It’s a scary, helpless position to be in, and it sucks.

To this day, I still get semi-nervous watching someone out of the corner of my eye get a little too close to failure with no spotter standing by. You see them complete a rep and you just know they have no chance of getting another one.

But yet, they attempt it anyway… struggle with it for a few seconds… and then… they’re stuck. Ah yes, the memories.

So, what do you do if this happens to you? There are a few options:

  • Call for help.
    If you’re at a public gym with other people around you, just call out for help. Someone will usually be close enough to hear you and pull the bar off within seconds. I’ve been that life-saving person many times. And yes, you’ll look like an idiot when this happens, but at least you’ll be alive. That’s always a plus, right?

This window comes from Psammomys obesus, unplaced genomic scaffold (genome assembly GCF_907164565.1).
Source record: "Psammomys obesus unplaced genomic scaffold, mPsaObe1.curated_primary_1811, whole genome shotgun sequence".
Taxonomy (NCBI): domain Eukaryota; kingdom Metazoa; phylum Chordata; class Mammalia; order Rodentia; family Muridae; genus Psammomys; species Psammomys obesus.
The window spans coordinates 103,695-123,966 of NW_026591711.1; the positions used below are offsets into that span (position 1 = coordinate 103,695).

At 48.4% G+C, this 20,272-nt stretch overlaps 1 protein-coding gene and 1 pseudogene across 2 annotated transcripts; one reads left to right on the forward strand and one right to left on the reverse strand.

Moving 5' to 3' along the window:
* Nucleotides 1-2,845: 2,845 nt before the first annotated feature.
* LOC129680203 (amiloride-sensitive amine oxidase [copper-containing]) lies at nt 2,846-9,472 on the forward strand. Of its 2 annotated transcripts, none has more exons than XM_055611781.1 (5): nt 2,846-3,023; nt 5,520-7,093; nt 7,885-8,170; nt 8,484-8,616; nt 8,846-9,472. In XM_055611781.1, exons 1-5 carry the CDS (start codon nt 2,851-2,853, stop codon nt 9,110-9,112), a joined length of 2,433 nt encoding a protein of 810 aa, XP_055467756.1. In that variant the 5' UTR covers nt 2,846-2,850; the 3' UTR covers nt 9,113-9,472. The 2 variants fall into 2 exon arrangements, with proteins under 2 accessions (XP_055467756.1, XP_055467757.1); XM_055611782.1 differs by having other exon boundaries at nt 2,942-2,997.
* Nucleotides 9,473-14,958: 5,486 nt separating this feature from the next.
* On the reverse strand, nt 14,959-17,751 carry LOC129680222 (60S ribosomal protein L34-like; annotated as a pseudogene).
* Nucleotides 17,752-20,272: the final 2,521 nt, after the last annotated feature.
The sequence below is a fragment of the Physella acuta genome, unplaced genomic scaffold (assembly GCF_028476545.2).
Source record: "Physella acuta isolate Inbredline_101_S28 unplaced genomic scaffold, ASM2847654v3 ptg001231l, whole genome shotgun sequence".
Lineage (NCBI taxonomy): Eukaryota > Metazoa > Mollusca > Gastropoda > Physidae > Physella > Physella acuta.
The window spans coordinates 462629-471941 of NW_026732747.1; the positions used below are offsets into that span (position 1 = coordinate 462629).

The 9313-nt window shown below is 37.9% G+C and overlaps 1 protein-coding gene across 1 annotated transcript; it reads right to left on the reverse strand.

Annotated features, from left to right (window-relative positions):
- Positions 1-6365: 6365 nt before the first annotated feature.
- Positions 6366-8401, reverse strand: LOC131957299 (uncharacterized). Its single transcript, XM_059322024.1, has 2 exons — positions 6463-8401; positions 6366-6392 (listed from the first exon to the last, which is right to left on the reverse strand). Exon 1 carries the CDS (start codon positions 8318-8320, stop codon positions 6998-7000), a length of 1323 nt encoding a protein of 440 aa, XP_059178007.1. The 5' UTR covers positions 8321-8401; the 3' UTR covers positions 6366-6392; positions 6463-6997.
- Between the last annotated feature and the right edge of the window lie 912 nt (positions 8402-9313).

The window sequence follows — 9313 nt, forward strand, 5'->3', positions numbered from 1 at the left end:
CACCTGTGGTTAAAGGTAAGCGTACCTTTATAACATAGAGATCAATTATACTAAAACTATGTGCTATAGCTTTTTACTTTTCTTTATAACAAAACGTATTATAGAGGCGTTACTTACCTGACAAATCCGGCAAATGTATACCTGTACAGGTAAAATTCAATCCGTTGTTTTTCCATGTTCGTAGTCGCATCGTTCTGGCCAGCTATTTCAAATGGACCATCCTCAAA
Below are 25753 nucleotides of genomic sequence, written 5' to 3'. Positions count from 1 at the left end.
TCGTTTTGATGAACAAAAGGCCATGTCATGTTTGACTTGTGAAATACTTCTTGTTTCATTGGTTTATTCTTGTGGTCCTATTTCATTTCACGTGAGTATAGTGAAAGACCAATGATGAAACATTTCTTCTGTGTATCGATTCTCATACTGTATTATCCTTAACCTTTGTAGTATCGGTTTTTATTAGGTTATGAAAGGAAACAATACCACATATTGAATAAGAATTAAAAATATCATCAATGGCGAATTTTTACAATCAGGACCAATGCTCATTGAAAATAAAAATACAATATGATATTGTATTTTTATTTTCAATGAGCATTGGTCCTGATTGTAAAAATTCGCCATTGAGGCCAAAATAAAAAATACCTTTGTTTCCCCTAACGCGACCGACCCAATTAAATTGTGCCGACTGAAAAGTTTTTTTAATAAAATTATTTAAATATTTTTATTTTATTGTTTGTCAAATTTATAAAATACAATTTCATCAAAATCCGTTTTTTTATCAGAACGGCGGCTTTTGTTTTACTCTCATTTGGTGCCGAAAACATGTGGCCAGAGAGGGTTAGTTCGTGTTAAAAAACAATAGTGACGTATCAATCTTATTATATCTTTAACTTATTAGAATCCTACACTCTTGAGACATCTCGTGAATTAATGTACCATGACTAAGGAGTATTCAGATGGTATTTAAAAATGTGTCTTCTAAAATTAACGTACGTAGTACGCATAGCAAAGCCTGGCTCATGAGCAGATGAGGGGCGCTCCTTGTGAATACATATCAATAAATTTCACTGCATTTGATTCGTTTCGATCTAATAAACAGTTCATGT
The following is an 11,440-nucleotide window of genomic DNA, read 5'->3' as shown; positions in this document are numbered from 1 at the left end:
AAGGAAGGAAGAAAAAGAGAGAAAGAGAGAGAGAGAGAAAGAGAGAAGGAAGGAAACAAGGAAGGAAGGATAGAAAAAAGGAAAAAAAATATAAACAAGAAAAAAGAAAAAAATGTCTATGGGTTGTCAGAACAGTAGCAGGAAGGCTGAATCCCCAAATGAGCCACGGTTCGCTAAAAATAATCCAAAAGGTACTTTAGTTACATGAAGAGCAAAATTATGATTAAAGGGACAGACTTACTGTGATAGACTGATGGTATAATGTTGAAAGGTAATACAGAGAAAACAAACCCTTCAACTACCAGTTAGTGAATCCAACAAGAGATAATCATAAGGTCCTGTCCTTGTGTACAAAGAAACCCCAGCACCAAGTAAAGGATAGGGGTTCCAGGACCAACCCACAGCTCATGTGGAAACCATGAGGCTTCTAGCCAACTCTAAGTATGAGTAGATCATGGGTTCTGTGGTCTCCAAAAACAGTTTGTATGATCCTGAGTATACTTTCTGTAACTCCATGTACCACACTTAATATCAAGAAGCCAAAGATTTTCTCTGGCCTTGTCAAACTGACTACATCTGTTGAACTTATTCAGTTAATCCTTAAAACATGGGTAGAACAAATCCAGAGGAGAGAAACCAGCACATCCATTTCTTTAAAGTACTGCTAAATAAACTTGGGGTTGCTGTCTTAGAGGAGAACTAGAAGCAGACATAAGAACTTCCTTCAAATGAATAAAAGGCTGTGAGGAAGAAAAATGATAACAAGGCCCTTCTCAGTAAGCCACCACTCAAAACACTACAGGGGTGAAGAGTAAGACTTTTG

• Hope a life guard is on duty.
    If you’re too shy/stupid to call out for help, you can always hold out hope that someone will just happen to notice you’re stuck on the bench press with a barbell on top of you. I’ve been the guy who notices the stuck person a surprisingly high number of times too. And if you’re wondering if I hum the Baywatch theme song and pretend to move in slow motion as I run over to save their life… you bet your sweet ass I do!
  • Dump the weights off the side.
    This can only be done if you’re NOT using clips/collars. In that case, you’ll be able to dump the weights off of one side of the bar, at which point a fat-kid-on-a-see-saw effect will take place and the other side of the bar will tip right off of you. In case it’s not obvious from my description, this method is super dangerous (and super loud). Not only to you, but to everyone else within 15 feet of you. But I’ve seen it happen successfully a bunch of times, and when no one gets killed in the process, it’s a workable life saving option.